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[*] posted on 24-6-2016 at 09:52


Magpie,

Acetic anhydride and CL2 does not make acetyl chloride, but a mixture of Chloroacetyl chloride and Chloroacetic acid. See the patent below:

To the other guys, specifically "Praxichys" or Doug's Lab at you tube: I sent you a long time ago, at you tube discussion board, a patent to make thionyl chloride from your S2CL2 pre made, but it seems you didn't pay enough attencion.

Of course it's possible to sinthesize thionyl chloride from SCL2 (or S2Cl2), Chlorine and SO2, using ferric chloride as a catalist, withouth the use of nasty, corrosive and lethal SO3. Even wikypedia say the same.

When my Lab get plenty ready, what i hope be soon, it will be my first great movie demonstration, and it will be posted here and at You Tube.

See everybody the patent below:



Attachment: thionyl chloride.pdf (707kB)
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Attachment: CHLOROACETYL CHLORIDE.pdf (380kB)
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[*] posted on 24-6-2016 at 10:25


Quote: Originally posted by Chemi Pharma  
Magpie,

Acetic anhydride and CL2 does not make acetyl chloride...


I meant to say HCl instead of Cl2. I corrected the post. Thanks for the note.




The single most important condition for a successful synthesis is good mixing - Nicodem
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[*] posted on 24-6-2016 at 11:35


@Chemi Pharma - I am very interested to see your results. I abandoned this method early on since I lacked a good way to regulate the two gases. It makes me wonder if dripping H2SO4 onto a mixture of powderd Ca(OCl)2 and Na2S2O5 would generate the gases in the proportion in which the powders were mixed...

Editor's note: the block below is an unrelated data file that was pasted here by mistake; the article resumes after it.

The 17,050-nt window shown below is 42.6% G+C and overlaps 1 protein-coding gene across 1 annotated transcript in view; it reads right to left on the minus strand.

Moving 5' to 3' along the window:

With your permission, I can reexamine this with better glassware and methods. I will not make a video about it if you would like to do that first.

My biggest problem is that any SO2Cl2 contamination is basically impossible to remove since its BP is so close to SOCl2.




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[*] posted on 24-6-2016 at 12:11


Of course i want to see you trying that first.

Science first, the father of the child goes further.

Read all the patent and you will see it's easy avoid SO2CL2 formation, in favor of SOCL2 just keeping the temperature of the reflux solution above 200ºC.

Your experiment at You Tube went very well. Improving your experience, I think we can produce Thionyl Chloride in one pot instead destilating the S2CL2/SCL2 mixture, as you did, just keeping refluxing it, adding more Chlorine at one side and also dry SO2 toghether at the other side of a three neck baloon, inside the mixture on refluxing.

The SO2 could be generated almost dry dripping conc. H2SO4 over sodium thiosulfate or bisulfite.

I Thought use a gas meter to measure the volume of chlorine and SO2 bubbled into the refluxing mixture.

You know: 22,4 liters of a gas is equal an one mol of the gas. One mol of Chlorine weight 71 grs and one mol of SO2 weight 64 grs.

It's just a stechiometry matter, but i believe an excess of gases will increase the yield.

When the reaction has done, cease the gas inlet, diminish the temperature, add a few grams of ANHNIDROUS ferric chloride as a catalizer and distill the thionyl chloride with a fracionated column, cause the boiling point of SCL2 and SOCL2 are too close.

Try this experiment Praxichys. I trust in your knowledgment cause iI saw everithing what you did as experiments at You Tube. If not I will do it soon.

Everybody here at sciencemadness is waiting for an OTC way to sinthesize Thionyl Chloride, using just raw materials, cause it's a hard to get chemical to buy on the market, although so useful in organic chemistry, thanks the creators of the mustard gas.

lucky!
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clearly_not_atara
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[*] posted on 24-6-2016 at 12:22


Since we already know that SO2 + Cl2 makes SO2Cl2 in the presence of a catalyst -- and it's famous as a reaction that almost anything will catalyse, including carbon, water, and visible light -- so it stands to reason that ferric chloride will do this as well. The equilibrium must therefore involve the comproportionation of SO2Cl2 and SCl2, and because the reaction succeeds, we know that this comproportionation must be kinetically viable and thermodynamically favorable under the reaction conditions.